• Open plans can be attractive and may work for some. A house with good flow is what I prefer. I live in an 1888 Victorian stone farmhouse in Bucks County, PA, and there is a good flow through the house. This was achieved by removing built in bookcases (don’t worry; we use all of them in different places around the house) and adding an opening to the family room. There is no island or bar, but there is a kitchen with a big, expandable table and a fireplace. Clockwise from the kitchen in a circular path is the dining room (with a door to a garage roof porch), the entrance hall which leads to the living room and front stairs (and to the enclosed wrap around porch), a passage to the office, with powder room and access to same wrap around porch. Swinging back up towards 12 o’clock, there is a family room with fireplace that has openings at the foyer and back to the kitchen,
    We’ve entertained anywhere from one to over 75 people pretty comfortably (other than having a ridiculous number of people in the house).
    The rooms are large but still cozy, and while the house really is bigger than necessary, it’s very comfortable to live in.
    I like having places to go throughout the house to read or do whatever without having to go upstairs to the study or my bedroom.
    Perhaps other people live differently?

  • I am so glad you wrote on this topic. My house is an open floor plan, and it was really a great design for the 2 -3 years that our child was a toddler. It is depressing to look for our next house and see the same layout, same neutrals, same white subway tile everywhere. I also cannot believe that the cliche of a giant kitchen for entertaining is still popular. Even if someone likes to entertain, do they really need their guests helping out in the kitchen, as the last 20 years of lifestyle magazines would have us believe. And how big a kitchen does one actually need? Many of the best cooks that I know have small, traditional kitchens and don’t seem to suffer. I hope this post of yours is a first shot across the bow for this trend.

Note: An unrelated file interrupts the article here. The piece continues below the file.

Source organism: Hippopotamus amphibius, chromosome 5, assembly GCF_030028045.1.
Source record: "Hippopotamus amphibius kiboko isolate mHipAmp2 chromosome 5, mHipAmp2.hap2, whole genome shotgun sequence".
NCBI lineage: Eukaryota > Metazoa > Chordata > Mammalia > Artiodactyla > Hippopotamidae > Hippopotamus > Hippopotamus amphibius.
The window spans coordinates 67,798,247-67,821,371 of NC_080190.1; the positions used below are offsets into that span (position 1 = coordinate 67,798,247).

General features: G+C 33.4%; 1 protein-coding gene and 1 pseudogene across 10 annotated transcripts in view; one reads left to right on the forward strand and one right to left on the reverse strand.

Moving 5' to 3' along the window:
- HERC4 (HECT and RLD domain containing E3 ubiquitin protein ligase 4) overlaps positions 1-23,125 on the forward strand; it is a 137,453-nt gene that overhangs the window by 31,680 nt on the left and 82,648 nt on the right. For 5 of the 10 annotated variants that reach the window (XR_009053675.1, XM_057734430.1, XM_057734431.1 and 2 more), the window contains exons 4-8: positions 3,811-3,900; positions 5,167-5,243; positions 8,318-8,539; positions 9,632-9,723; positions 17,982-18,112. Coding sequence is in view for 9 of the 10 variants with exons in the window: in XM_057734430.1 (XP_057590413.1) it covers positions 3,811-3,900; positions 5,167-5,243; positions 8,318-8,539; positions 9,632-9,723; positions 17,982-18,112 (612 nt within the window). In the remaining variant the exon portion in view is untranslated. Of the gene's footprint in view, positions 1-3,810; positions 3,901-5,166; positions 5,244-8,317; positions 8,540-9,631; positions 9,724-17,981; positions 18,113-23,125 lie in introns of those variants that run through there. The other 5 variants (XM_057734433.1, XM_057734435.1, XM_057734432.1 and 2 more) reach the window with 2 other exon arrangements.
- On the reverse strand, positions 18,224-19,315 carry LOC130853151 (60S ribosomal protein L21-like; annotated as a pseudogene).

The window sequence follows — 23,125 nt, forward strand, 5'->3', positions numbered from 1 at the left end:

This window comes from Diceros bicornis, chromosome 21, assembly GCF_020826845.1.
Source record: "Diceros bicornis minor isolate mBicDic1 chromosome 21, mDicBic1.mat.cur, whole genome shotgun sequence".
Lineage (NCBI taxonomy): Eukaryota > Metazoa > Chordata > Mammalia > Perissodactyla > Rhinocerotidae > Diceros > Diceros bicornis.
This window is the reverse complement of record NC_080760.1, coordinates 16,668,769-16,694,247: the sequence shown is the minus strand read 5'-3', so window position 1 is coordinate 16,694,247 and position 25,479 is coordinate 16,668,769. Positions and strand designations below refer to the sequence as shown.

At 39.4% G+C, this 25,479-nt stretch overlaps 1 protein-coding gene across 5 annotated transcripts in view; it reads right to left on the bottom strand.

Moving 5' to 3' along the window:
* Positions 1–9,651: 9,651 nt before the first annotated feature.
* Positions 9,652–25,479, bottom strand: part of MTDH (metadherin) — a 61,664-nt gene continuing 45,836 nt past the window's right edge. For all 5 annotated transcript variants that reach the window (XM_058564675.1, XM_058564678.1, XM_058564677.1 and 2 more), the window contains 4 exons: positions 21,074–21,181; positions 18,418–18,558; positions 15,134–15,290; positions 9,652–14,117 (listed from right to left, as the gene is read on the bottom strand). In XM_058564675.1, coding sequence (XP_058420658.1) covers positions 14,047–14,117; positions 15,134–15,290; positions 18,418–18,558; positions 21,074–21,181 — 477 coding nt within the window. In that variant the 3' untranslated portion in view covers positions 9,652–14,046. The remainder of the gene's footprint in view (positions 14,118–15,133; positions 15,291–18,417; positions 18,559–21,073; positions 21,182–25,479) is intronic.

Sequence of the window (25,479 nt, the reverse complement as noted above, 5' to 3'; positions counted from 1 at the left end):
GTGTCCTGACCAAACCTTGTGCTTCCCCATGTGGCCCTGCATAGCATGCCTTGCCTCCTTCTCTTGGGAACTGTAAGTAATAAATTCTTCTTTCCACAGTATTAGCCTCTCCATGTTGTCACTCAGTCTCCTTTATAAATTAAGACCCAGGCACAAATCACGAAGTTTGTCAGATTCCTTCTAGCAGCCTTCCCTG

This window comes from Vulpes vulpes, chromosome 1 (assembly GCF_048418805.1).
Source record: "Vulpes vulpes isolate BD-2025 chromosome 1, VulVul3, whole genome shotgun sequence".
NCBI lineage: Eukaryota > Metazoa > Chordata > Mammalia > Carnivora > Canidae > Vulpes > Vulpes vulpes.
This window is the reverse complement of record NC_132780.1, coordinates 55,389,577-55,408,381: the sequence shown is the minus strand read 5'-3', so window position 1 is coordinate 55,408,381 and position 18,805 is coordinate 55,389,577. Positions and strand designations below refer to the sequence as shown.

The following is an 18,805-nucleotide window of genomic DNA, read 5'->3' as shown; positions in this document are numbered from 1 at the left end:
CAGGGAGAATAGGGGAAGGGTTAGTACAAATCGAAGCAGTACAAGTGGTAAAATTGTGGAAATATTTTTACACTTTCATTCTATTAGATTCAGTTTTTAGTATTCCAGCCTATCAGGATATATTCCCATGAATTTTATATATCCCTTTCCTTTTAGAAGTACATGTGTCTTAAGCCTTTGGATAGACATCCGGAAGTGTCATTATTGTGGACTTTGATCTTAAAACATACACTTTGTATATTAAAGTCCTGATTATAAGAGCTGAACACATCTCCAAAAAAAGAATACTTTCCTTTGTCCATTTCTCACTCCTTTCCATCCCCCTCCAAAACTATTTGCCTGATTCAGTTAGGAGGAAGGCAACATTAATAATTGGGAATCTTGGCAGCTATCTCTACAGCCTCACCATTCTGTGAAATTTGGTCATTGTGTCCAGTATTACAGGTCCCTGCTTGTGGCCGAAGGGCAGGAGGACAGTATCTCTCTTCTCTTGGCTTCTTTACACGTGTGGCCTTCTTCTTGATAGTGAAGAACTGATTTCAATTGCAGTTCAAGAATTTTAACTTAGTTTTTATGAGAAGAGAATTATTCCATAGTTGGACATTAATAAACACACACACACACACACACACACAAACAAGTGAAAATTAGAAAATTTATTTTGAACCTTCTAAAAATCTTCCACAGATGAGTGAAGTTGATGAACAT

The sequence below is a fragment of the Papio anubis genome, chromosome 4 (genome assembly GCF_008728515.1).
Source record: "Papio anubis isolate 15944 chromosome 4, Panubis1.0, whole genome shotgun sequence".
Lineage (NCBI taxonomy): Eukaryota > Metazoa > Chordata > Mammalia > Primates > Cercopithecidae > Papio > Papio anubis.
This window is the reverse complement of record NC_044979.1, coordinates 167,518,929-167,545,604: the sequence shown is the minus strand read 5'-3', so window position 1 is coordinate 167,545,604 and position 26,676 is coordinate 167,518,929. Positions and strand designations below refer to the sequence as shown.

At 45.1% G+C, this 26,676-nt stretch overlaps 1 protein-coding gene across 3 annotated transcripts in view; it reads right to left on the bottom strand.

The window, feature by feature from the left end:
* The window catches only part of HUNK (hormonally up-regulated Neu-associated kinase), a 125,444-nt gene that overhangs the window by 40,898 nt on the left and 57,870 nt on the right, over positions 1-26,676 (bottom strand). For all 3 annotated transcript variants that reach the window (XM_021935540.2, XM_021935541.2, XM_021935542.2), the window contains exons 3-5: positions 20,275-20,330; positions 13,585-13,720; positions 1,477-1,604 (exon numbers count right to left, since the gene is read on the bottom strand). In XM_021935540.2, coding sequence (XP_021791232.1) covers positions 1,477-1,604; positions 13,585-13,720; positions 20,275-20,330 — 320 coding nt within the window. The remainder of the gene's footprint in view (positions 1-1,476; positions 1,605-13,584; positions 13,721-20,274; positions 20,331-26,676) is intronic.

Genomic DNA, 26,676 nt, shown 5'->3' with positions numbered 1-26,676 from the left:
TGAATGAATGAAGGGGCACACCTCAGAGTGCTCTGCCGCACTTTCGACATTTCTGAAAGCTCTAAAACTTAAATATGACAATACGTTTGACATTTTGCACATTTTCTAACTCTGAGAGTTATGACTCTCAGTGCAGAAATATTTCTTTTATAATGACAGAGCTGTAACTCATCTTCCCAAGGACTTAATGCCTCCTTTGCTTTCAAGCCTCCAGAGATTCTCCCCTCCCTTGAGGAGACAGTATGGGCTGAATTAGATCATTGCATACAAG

• My reasons for eschewing open concept floorplans are many, but the top six are: oboe practice, cello practice, viola practice, clarinet practice, guitar practice, and drum practice. Some of the most frequently used words in our house are “Shut the door please,” as well as “Shut the DOOR!” and, “No, I mean ALL the way!” Other reasons are no less loud, but in a more visual way: I relax and enjoy a meal so much more when I am not staring at all the kitchen clean-up I’ll have to do after dinner. And when my friends come round, it’s nice to be able to socialize in my tidy living and dining room without having to clean the whole house for them while, when the kids’ friends come round, it’s nice to be able to send them all off to the separate family room where they can be teenagers and make a mess without it feeling like they’ve wrecked the entire place. In fact, with separate rooms, we can do both at once! How’s that for a concept? ;)

  • I’m in the process of putting back the wall between the dining room and kitchen in a 1923 house. It’s not a big house, but I hate kitchen smells and sight when I walk in the front door. One thing I’m always seeing is a kitchen counter with seating and right behind it a dining table. Why have the eating spaces on top of each other? Distinct spaces for activities is a great way to give visual cues to family members. Also, if I read the newspaper in the living room, I’m less likely to snack!

    I always thought this was driven by builders – less to actually build in the house, no trim, no doors. Also, no walls means it’s hard to figure out where to put the artwork!

  • I think open floor plans look great on TV and in photographs. (Similar to production stages which lose walls for the most flattering shot.) I have found the best design has a flow. Unable to see the full space at once but able to see the neighboring spaces from any one. So from the dining room you are kinda in the living room and kinda in the kitchen. C shapes or 5 shapes work really well. No walls but still defined spaces.

  • I love this discussion! I’ve always thought that the open concept isn’t new at all, just a return to the old ”keeping” room just off of the kitchen where everyone spent the evenings together after a long day, spinning, weaving, caring for or mending boots and shoes, reading aloud and talking. In winter, people would even sleep there in cold weather to be closer to the sources of heat.

    For those who don’t like open concept, but are having trouble finding a house that has separate rooms, try looking for homes whose great room’s kitchens are not visible from the front door, that have a bar-height counter that hides the kitchen mess from the table, or where the table can be moved to a new, unexpected spot. Also, just because there is a bar-height surface doesn’t mean you need to add seating there! Enjoy furniture pieces with closed storage and enjoy living tidy.